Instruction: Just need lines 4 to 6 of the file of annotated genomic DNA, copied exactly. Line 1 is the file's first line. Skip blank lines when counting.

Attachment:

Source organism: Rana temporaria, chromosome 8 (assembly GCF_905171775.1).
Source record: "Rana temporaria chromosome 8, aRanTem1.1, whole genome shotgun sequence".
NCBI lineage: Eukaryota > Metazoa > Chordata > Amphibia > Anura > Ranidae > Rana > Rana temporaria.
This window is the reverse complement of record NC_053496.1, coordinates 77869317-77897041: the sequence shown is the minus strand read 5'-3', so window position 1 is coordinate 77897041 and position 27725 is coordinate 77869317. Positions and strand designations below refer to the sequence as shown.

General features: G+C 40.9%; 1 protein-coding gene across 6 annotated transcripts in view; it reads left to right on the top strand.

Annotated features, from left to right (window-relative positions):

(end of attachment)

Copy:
This window is the reverse complement of record NC_053496.1, coordinates 77869317-77897041: the sequence shown is the minus strand read 5'-3', so window position 1 is coordinate 77897041 and position 27725 is coordinate 77869317. Positions and strand designations below refer to the sequence as shown.

General features: G+C 40.9%; 1 protein-coding gene across 6 annotated transcripts in view; it reads left to right on the top strand.

Annotated features, from left to right (window-relative positions):